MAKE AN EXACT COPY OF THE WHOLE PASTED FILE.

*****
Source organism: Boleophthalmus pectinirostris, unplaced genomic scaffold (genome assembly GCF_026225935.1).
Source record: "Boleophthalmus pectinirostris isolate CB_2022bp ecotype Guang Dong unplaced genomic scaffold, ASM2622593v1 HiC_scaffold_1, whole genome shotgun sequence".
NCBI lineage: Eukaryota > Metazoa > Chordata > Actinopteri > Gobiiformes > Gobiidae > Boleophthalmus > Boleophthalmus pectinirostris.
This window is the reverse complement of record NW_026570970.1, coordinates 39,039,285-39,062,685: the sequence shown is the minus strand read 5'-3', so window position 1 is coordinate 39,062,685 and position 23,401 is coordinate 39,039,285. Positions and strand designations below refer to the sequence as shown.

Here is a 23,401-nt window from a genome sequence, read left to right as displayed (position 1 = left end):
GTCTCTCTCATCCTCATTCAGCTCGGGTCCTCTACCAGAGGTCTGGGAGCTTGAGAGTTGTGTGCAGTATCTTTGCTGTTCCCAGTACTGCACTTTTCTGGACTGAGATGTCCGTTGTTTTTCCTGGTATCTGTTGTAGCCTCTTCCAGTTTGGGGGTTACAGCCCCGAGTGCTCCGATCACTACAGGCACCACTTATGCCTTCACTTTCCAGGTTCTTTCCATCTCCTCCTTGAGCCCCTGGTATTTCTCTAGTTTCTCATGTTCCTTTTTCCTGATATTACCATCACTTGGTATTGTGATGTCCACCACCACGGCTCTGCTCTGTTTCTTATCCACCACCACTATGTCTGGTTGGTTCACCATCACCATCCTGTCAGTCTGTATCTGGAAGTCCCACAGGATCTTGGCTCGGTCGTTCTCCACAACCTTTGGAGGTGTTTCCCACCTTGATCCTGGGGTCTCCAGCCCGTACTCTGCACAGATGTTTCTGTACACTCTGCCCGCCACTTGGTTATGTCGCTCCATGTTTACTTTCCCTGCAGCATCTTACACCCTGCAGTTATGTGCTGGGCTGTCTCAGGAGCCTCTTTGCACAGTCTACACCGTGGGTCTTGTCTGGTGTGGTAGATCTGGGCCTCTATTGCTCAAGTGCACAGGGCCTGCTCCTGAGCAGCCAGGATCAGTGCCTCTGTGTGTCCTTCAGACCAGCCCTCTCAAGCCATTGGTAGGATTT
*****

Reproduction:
Source organism: Boleophthalmus pectinirostris, unplaced genomic scaffold (genome assembly GCF_026225935.1).
Source record: "Boleophthalmus pectinirostris isolate CB_2022bp ecotype Guang Dong unplaced genomic scaffold, ASM2622593v1 HiC_scaffold_1, whole genome shotgun sequence".
NCBI lineage: Eukaryota > Metazoa > Chordata > Actinopteri > Gobiiformes > Gobiidae > Boleophthalmus > Boleophthalmus pectinirostris.
This window is the reverse complement of record NW_026570970.1, coordinates 39,039,285-39,062,685: the sequence shown is the minus strand read 5'-3', so window position 1 is coordinate 39,062,685 and position 23,401 is coordinate 39,039,285. Positions and strand designations below refer to the sequence as shown.

Here is a 23,401-nt window from a genome sequence, read left to right as displayed (position 1 = left end):
GTCTCTCTCATCCTCATTCAGCTCGGGTCCTCTACCAGAGGTCTGGGAGCTTGAGAGTTGTGTGCAGTATCTTTGCTGTTCCCAGTACTGCACTTTTCTGGACTGAGATGTCCGTTGTTTTTCCTGGTATCTGTTGTAGCCTCTTCCAGTTTGGGGGTTACAGCCCCGAGTGCTCCGATCACTACAGGCACCACTTATGCCTTCACTTTCCAGGTTCTTTCCATCTCCTCCTTGAGCCCCTGGTATTTCTCTAGTTTCTCATGTTCCTTTTTCCTGATATTACCATCACTTGGTATTGTGATGTCCACCACCACGGCTCTGCTCTGTTTCTTATCCACCACCACTATGTCTGGTTGGTTCACCATCACCATCCTGTCAGTCTGTATCTGGAAGTCCCACAGGATCTTGGCTCGGTCGTTCTCCACAACCTTTGGAGGTGTTTCCCACCTTGATCCTGGGGTCTCCAGCCCGTACTCTGCACAGATGTTTCTGTACACTCTGCCCGCCACTTGGTTATGTCGCTCCATGTTTACTTTCCCTGCAGCATCTTACACCCTGCAGTTATGTGCTGGGCTGTCTCAGGAGCCTCTTTGCACAGTCTACACCGTGGGTCTTGTCTGGTGTGGTAGATCTGGGCCTCTATTGCTCAAGTGCACAGGGCCTGCTCCTGAGCAGCCAGGATCAGTGCCTCTGTGTGTCCTTCAGACCAGCCCTCTCAAGCCATTGGTAGGATTT